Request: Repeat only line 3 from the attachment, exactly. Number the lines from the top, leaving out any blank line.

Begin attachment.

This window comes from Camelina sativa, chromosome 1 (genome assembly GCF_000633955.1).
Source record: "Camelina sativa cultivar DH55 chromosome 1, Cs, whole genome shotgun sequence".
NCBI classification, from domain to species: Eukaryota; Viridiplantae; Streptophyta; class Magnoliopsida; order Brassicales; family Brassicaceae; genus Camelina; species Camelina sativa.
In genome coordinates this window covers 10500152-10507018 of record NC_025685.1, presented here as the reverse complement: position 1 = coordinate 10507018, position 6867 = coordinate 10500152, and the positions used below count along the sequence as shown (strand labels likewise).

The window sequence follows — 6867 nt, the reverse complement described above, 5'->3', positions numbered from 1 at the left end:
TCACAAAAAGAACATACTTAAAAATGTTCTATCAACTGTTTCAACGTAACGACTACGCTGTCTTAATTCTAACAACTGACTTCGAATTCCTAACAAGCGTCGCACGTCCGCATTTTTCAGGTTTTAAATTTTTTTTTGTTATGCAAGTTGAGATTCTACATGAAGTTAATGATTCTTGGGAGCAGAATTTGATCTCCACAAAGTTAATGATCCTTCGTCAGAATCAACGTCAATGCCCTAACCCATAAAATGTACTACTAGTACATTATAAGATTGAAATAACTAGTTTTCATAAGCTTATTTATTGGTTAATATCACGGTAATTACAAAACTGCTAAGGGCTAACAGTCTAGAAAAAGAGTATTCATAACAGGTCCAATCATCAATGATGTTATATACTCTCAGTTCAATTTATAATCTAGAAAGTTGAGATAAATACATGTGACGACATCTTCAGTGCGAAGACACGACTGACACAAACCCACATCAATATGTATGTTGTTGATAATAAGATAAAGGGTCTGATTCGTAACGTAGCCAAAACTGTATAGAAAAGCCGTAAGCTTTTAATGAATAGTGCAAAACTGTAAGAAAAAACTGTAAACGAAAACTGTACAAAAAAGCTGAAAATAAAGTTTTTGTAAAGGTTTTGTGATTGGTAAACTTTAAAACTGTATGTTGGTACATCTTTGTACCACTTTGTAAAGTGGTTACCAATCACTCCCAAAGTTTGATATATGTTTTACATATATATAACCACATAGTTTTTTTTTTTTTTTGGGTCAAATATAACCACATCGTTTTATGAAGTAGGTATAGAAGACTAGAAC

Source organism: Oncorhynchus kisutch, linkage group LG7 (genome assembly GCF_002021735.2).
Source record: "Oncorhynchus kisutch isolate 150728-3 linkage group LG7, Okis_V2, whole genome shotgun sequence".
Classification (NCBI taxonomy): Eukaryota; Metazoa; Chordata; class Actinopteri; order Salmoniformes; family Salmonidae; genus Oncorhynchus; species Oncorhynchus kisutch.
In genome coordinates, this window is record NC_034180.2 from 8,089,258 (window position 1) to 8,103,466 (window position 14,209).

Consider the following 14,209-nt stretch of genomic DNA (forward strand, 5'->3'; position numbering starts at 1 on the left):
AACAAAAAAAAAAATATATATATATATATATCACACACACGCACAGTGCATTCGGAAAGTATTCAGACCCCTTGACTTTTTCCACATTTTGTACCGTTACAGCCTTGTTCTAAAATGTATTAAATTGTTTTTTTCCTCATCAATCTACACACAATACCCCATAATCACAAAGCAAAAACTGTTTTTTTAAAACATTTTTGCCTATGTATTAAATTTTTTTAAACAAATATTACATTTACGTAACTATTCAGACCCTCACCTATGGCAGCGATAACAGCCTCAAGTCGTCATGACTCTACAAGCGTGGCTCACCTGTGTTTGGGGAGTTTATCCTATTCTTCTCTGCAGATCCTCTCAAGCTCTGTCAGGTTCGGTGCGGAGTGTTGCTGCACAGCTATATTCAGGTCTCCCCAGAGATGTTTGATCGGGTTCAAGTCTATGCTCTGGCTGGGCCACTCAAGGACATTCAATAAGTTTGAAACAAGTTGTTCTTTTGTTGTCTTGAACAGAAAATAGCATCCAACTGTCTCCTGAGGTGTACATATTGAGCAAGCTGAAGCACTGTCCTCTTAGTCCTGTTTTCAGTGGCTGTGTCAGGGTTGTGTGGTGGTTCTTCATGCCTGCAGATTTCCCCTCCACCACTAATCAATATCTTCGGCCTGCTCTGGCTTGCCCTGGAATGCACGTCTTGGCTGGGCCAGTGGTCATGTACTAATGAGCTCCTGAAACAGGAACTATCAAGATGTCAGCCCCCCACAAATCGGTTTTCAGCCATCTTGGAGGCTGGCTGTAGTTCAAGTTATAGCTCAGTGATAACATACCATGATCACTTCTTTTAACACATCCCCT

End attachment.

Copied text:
NCBI classification, from domain to species: Eukaryota; Viridiplantae; Streptophyta; class Magnoliopsida; order Brassicales; family Brassicaceae; genus Camelina; species Camelina sativa.